Zhemgang highlights

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On the sidelines of the three-day Bhutan Bird Festival in Zhemgang, Prime Minister Dr Lotay Tshering met with people of three gewogs (Nangkor, Pangkhar and Ngangla), business communities of Panbang and Tingtibi, and teachers and students of about four schools.

Repair of roads connecting the district, bridges linking chiwogs, lack of budget for certain projects, or BHU left in want of health workers were some of the common subjects that surfaced.

We return to Wangduephodrang today, having taken note of all the issues and follow-ups. In doing so, we would like to share some of the few high points from the visit to the south central district this week.

1. Starting with an inspiring story first, in Buli, three people stood, requesting Prime Minister to call off transfer of their health assistant who worked in the gewog for about 10 years.

The contributions of health assistant Bijay Thapa, transcending his normal routine, be it odd hours or homes afar, have improved lives and touched hearts of many villagers. In fact, his transfer to another place two years ago was called off on a similar demand. There are many stories of Bijay Thapa’s selfless acts and today, villagers fear the replacement might not fill in the shoe.

The prime minister said it was always heart warming to hear stories of a fellow Bhutanese displaying great acts of kindness and making difference in the lives of the people. At the same time, the prime minister said it was important to respect Bijay’s choice, for he sought to move to a health facility closer to his aging parents.

2. In all the meetings, sharing meals and catching up with the prime minister in between, were the Parliament representatives of the two constituencies of Zhemgang. In fact, they accompanied the prime minister through the week. The two members of the Parliament, Dorji Wangdi and Gyambo Tshering, both from opposition, were prime minister’s classmates in Sherubtse College.

For the people, it was a stimulating display of unity. While contesting ideas and debating issues at the Parliament, it meant coming together to serve people in the grassroots.

3. On different occasions, the government was applauded for not indulging in party politics while in governance.

A businessman in Tingtibi stood up to mention that they did not feel division along party lines since the arrival of third government. He said such mindful conduct of the government gave them comfort and security.

The prime minister said division along political lines could prove too costly for this small nation. He assured that the government, in all its dealings would never encourage such practices, irrespective of opposition and ruling representations in the Parliament.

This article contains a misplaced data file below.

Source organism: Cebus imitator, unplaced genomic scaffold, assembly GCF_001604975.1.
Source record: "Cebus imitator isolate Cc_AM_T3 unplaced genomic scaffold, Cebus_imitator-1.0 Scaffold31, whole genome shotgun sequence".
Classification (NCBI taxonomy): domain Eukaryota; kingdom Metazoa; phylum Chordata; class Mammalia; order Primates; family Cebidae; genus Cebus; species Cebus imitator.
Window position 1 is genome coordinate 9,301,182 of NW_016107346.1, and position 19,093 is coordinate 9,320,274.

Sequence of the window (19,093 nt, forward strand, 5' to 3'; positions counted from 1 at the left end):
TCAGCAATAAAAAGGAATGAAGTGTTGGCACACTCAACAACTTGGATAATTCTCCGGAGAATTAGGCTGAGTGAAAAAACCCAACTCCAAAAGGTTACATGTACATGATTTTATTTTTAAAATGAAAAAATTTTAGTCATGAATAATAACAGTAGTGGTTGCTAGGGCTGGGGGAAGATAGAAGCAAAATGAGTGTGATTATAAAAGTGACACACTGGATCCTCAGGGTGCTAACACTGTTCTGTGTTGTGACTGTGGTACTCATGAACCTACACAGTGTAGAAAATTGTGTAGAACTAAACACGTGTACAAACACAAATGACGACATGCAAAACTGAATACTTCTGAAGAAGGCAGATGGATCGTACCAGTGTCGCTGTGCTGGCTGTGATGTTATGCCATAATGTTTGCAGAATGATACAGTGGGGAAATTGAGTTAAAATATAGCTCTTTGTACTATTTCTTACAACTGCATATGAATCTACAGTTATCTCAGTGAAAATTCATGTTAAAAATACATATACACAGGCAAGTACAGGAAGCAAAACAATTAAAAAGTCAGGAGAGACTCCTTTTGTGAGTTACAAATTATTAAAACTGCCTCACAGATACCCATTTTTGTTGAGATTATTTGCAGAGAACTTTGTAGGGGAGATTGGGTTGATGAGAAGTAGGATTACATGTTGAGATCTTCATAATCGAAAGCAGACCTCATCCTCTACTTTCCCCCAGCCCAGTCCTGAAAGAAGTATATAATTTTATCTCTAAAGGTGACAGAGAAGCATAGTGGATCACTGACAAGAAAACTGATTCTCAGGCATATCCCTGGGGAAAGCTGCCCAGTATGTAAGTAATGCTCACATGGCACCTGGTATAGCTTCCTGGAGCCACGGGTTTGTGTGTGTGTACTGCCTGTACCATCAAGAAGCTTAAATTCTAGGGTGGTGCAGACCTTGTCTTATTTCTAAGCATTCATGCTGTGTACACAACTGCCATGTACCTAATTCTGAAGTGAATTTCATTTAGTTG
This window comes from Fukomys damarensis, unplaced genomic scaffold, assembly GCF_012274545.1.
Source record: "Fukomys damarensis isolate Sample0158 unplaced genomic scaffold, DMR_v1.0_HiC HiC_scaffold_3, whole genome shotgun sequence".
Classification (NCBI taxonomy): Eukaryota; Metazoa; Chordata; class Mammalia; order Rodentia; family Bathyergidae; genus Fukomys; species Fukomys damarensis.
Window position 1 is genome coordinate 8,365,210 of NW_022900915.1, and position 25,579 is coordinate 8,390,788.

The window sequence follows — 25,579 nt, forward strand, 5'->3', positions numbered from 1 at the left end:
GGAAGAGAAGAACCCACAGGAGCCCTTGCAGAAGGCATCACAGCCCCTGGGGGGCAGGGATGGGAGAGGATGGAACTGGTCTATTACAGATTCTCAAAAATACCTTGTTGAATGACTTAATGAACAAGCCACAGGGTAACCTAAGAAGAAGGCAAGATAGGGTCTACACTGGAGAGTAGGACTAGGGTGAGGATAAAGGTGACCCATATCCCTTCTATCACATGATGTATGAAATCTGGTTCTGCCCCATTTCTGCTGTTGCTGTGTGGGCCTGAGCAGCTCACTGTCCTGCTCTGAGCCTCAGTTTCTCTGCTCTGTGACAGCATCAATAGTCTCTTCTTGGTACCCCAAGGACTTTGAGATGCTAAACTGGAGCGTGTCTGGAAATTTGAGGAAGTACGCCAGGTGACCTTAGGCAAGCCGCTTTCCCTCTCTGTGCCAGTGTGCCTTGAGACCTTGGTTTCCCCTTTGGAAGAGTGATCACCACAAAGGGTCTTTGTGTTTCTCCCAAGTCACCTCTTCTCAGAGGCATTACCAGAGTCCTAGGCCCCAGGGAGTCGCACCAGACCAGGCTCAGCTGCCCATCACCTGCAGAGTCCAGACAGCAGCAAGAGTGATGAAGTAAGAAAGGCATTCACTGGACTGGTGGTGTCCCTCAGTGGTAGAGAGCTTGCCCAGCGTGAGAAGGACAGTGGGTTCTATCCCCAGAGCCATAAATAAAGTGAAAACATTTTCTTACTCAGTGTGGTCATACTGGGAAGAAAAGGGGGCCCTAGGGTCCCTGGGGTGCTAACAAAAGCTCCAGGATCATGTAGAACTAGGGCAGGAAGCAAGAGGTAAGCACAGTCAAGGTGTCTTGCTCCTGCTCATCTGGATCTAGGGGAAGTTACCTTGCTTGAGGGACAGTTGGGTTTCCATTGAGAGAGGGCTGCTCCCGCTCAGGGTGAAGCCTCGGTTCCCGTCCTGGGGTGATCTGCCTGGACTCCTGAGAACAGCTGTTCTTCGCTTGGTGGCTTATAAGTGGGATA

“The party tussle during elections should stop soon after one forms government and other, opposition,” he said. “After that, everyone should come together to work towards the progress of the country.”

4. In response to a question from one of the gups, the prime minister said Chamkharchhu project will not happen, at least not for this government.

The prime minister said Chamkharchhu and other projects were identified as potential projects, stated in Vision 2020, when Bhutan was at the best of hydropower harvest following success of Chukha, Kurichhu and Tala plants.

But today the hydropower scenario has changed. Time and cost overruns of Punatsangchhu I, and impediment with Kholongchhu has convinced the government to take cautious steps in hydropower.

Even otherwise, prime minister said its focus for Zhemgang is tourism and not hydropower. With that, government is exploring ways to improve access while also visiting many programs to make Zhemgang the ultimate destination for nature tourism.

5. Finally, on a lighter note, Tingtibi, for the first time, saw a traffic jam with about 400 cars crowding the venue of the bird festival. But what is not a joke is the potential of the district and those who are managing it that the festival unveiled.

Led by the passionate zeal and personal initiative of Zhemgang dzongda Lobzang Dorji, the officials and locals had come together to clear the slope that was converted into the festival ground. From cleaning streets, inviting guests, looking for funds, to collaborating and managing the three-day event, it was a pure show of team work.

Zhemgang Dzongkhag displayed an innovative nature based approach of the bird festival that brought a community together while boosting the local economy. Such kind of approach is what is required from our Local Governments.

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